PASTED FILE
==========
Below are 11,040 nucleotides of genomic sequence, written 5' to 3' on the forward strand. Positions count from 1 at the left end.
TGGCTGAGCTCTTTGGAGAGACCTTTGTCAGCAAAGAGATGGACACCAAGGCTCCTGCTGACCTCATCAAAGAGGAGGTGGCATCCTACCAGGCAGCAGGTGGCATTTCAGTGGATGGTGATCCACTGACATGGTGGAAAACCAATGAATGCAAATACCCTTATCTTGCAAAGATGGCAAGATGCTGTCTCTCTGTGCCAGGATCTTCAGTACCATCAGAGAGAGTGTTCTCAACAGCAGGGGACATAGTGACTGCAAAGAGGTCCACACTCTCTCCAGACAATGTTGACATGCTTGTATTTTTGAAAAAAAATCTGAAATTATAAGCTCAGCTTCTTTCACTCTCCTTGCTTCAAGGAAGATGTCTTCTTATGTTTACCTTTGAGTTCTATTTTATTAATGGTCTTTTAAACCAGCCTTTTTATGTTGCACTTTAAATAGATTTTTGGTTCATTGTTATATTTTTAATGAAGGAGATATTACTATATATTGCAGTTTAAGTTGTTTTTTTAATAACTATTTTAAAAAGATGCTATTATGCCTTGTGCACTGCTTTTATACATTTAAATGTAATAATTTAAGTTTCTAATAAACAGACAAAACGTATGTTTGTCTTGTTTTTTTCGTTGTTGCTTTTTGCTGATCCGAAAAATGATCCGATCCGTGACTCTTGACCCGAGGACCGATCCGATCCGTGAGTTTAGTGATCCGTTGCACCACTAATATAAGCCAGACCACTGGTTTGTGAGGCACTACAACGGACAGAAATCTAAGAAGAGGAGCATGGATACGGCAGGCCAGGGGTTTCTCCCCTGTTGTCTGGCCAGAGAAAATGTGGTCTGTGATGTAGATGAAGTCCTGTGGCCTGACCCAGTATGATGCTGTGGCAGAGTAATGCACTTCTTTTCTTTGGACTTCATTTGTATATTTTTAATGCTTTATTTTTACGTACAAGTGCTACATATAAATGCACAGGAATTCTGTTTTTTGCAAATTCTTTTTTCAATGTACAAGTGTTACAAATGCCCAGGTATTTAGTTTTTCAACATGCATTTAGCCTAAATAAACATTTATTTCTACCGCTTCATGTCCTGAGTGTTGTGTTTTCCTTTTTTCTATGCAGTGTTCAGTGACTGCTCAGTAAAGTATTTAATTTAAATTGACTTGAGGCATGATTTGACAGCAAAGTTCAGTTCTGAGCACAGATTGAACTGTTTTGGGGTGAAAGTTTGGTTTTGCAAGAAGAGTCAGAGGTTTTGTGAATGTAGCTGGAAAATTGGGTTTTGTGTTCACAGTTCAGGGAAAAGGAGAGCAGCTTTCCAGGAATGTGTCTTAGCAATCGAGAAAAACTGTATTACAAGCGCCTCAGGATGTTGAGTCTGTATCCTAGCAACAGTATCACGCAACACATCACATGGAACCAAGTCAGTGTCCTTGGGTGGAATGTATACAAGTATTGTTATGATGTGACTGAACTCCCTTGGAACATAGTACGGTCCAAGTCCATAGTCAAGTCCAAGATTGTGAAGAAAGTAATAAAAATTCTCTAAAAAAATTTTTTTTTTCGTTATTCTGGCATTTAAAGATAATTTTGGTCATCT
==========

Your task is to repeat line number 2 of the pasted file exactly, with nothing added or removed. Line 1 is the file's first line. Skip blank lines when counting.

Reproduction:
TGGCTGAGCTCTTTGGAGAGACCTTTGTCAGCAAAGAGATGGACACCAAGGCTCCTGCTGACCTCATCAAAGAGGAGGTGGCATCCTACCAGGCAGCAGGTGGCATTTCAGTGGATGGTGATCCACTGACATGGTGGAAAACCAATGAATGCAAATACCCTTATCTTGCAAAGATGGCAAGATGCTGTCTCTCTGTGCCAGGATCTTCAGTACCATCAGAGAGAGTGTTCTCAACAGCAGGGGACATAGTGACTGCAAAGAGGTCCACACTCTCTCCAGACAATGTTGACATGCTTGTATTTTTGAAAAAAAATCTGAAATTATAAGCTCAGCTTCTTTCACTCTCCTTGCTTCAAGGAAGATGTCTTCTTATGTTTACCTTTGAGTTCTATTTTATTAATGGTCTTTTAAACCAGCCTTTTTATGTTGCACTTTAAATAGATTTTTGGTTCATTGTTATATTTTTAATGAAGGAGATATTACTATATATTGCAGTTTAAGTTGTTTTTTTAATAACTATTTTAAAAAGATGCTATTATGCCTTGTGCACTGCTTTTATACATTTAAATGTAATAATTTAAGTTTCTAATAAACAGACAAAACGTATGTTTGTCTTGTTTTTTTCGTTGTTGCTTTTTGCTGATCCGAAAAATGATCCGATCCGTGACTCTTGACCCGAGGACCGATCCGATCCGTGAGTTTAGTGATCCGTTGCACCACTAATATAAGCCAGACCACTGGTTTGTGAGGCACTACAACGGACAGAAATCTAAGAAGAGGAGCATGGATACGGCAGGCCAGGGGTTTCTCCCCTGTTGTCTGGCCAGAGAAAATGTGGTCTGTGATGTAGATGAAGTCCTGTGGCCTGACCCAGTATGATGCTGTGGCAGAGTAATGCACTTCTTTTCTTTGGACTTCATTTGTATATTTTTAATGCTTTATTTTTACGTACAAGTGCTACATATAAATGCACAGGAATTCTGTTTTTTGCAAATTCTTTTTTCAATGTACAAGTGTTACAAATGCCCAGGTATTTAGTTTTTCAACATGCATTTAGCCTAAATAAACATTTATTTCTACCGCTTCATGTCCTGAGTGTTGTGTTTTCCTTTTTTCTATGCAGTGTTCAGTGACTGCTCAGTAAAGTATTTAATTTAAATTGACTTGAGGCATGATTTGACAGCAAAGTTCAGTTCTGAGCACAGATTGAACTGTTTTGGGGTGAAAGTTTGGTTTTGCAAGAAGAGTCAGAGGTTTTGTGAATGTAGCTGGAAAATTGGGTTTTGTGTTCACAGTTCAGGGAAAAGGAGAGCAGCTTTCCAGGAATGTGTCTTAGCAATCGAGAAAAACTGTATTACAAGCGCCTCAGGATGTTGAGTCTGTATCCTAGCAACAGTATCACGCAACACATCACATGGAACCAAGTCAGTGTCCTTGGGTGGAATGTATACAAGTATTGTTATGATGTGACTGAACTCCCTTGGAACATAGTACGGTCCAAGTCCATAGTCAAGTCCAAGATTGTGAAGAAAGTAATAAAAATTCTCTAAAAAAATTTTTTTTTTCGTTATTCTGGCATTTAAAGATAATTTTGGTCATCT